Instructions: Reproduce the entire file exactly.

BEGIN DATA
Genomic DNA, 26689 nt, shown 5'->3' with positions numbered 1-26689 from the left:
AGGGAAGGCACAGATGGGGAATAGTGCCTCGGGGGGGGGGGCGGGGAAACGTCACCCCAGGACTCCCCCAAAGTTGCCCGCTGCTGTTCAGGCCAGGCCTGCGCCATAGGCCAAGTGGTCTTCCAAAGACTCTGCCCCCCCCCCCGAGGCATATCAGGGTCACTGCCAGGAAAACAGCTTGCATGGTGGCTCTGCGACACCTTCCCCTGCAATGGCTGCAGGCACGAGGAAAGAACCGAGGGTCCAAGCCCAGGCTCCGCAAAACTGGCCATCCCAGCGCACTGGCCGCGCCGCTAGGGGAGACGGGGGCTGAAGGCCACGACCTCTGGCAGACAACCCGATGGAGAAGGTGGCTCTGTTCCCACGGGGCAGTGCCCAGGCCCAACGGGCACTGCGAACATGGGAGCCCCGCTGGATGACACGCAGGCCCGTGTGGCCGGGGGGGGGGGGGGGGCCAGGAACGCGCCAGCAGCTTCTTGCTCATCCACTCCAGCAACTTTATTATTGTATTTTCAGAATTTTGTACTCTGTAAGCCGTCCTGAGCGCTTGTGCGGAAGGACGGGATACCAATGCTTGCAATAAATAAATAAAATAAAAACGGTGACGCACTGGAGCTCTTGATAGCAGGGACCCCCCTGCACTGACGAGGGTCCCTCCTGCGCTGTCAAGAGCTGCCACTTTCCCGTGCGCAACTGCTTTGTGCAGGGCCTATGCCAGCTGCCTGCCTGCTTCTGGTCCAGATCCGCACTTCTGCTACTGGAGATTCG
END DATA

Genomic DNA, 26689 nt, shown 5'->3' with positions numbered 1-26689 from the left:
AGGGAAGGCACAGATGGGGAATAGTGCCTCGGGGGGGGGGGCGGGGAAACGTCACCCCAGGACTCCCCCAAAGTTGCCCGCTGCTGTTCAGGCCAGGCCTGCGCCATAGGCCAAGTGGTCTTCCAAAGACTCTGCCCCCCCCCCCGAGGCATATCAGGGTCACTGCCAGGAAAACAGCTTGCATGGTGGCTCTGCGACACCTTCCCCTGCAATGGCTGCAGGCACGAGGAAAGAACCGAGGGTCCAAGCCCAGGCTCCGCAAAACTGGCCATCCCAGCGCACTGGCCGCGCCGCTAGGGGAGACGGGGGCTGAAGGCCACGACCTCTGGCAGACAACCCGATGGAGAAGGTGGCTCTGTTCCCACGGGGCAGTGCCCAGGCCCAACGGGCACTGCGAACATGGGAGCCCCGCTGGATGACACGCAGGCCCGTGTGGCCGGGGGGGGGGGGGGGGCCAGGAACGCGCCAGCAGCTTCTTGCTCATCCACTCCAGCAACTTTATTATTGTATTTTCAGAATTTTGTACTCTGTAAGCCGTCCTGAGCGCTTGTGCGGAAGGACGGGATACCAATGCTTGCAATAAATAAATAAAATAAAAACGGTGACGCACTGGAGCTCTTGATAGCAGGGACCCCCCTGCACTGACGAGGGTCCCTCCTGCGCTGTCAAGAGCTGCCACTTTCCCGTGCGCAACTGCTTTGTGCAGGGCCTATGCCAGCTGCCTGCCTGCTTCTGGTCCAGATCCGCACTTCTGCTACTGGAGATTCG